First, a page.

“Carlisle has got to develop as a tourist destination in its own right. We are always called ‘gateway to the Lakes’ but Carlisle is worth visiting for its own sake. If you think of northern England, there are few cities that have our tourism potential. And yet it’s under-utilised. It could be right up there with Chester and York.”

Craig Carruthers is head of visitor services at Carlisle Cathedral. “There’s a lot more in Carlisle than when I was growing up,” he says. “Live music wasn’t very well represented, for instance. We didn’t have The Brickyard or The Old Fire Station. It’s great that people use Carlisle as a base for Hadrian’s Wall or the Lakes. But I think there’s plenty to see and do in Carlisle. Giving them more places to stay would be fantastic.”

He adds that if Hoopers was to become a hotel, its location would be a boost to what he hopes will be the city’s next visitor attraction – the redeveloped Fratry. “We have always said that it is not just for the cathedral but for Carlisle as a whole.”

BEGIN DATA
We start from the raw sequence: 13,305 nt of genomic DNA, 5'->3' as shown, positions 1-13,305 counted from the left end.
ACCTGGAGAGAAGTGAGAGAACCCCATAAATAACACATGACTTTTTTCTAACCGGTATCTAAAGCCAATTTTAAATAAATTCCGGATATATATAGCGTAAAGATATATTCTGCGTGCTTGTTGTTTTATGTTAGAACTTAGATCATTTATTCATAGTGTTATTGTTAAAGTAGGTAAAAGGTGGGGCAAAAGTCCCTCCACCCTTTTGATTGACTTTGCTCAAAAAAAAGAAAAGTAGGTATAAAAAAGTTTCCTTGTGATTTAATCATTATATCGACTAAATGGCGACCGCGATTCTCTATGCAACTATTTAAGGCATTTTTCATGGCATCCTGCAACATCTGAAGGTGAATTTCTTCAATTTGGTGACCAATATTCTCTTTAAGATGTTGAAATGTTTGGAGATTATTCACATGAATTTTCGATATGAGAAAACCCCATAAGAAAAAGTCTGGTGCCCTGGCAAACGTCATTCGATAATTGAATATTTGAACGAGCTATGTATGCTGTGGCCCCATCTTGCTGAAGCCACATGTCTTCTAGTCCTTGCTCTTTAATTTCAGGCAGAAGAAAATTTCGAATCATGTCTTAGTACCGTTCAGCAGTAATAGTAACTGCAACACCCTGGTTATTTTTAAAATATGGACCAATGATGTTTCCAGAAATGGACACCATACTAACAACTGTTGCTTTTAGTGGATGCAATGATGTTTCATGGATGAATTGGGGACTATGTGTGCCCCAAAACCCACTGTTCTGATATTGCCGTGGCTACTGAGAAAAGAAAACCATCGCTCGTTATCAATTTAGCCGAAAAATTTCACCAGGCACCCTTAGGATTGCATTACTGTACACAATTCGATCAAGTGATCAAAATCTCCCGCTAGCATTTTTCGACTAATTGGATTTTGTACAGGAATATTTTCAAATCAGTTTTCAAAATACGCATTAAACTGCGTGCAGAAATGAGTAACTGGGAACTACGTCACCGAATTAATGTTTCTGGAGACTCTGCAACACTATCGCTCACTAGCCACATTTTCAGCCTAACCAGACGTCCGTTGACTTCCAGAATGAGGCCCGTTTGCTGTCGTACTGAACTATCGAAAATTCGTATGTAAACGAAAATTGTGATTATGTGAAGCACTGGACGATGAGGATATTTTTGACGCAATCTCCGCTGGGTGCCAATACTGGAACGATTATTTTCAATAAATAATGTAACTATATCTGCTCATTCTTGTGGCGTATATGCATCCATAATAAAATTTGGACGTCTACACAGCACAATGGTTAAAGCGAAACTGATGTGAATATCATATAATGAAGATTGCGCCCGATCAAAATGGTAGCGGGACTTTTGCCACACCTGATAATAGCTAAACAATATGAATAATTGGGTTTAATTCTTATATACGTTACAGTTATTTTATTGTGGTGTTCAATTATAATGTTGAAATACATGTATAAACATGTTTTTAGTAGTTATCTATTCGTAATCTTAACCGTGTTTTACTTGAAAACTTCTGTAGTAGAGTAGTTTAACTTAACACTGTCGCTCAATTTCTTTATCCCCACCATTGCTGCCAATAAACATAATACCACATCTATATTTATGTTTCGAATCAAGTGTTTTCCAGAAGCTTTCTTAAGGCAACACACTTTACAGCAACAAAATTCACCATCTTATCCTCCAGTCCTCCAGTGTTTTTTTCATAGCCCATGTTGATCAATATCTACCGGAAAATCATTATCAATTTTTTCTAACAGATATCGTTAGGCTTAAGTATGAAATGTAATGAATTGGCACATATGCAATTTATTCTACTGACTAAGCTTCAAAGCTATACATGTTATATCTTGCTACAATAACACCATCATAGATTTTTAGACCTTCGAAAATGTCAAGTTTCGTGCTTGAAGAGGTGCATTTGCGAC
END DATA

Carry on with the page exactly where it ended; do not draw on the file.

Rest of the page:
Jo Lappin, chief executive of Cumbria Local Enterprise Partnership, believes this is a great time to invest in the county. “Carlisle Airport sends a message that Cumbria is outward-looking, that it wants to create links internationally. Borderlands is a great opportunity. It is really important that Cumbria works collectively to identify what is going to give us the best return on investment.”

She insists that the Northern Powerhouse is relevant to the county. “We have to be realistic in identifying things that really matter. Jake Berry is remaining the Northern Powerhouse minister and is now invited to Cabinet so the opportunity to be influential in terms of government is better.

“Cumbria tends to hide its light under a bushel and be matter-of-fact about things that are stellar. We matter to the nation and we matter internationally and that’s the story we need to be telling and encouraging more people to live and work here. There are lots of opportunities in a time of change and it is really important that Cumbria maximises those.”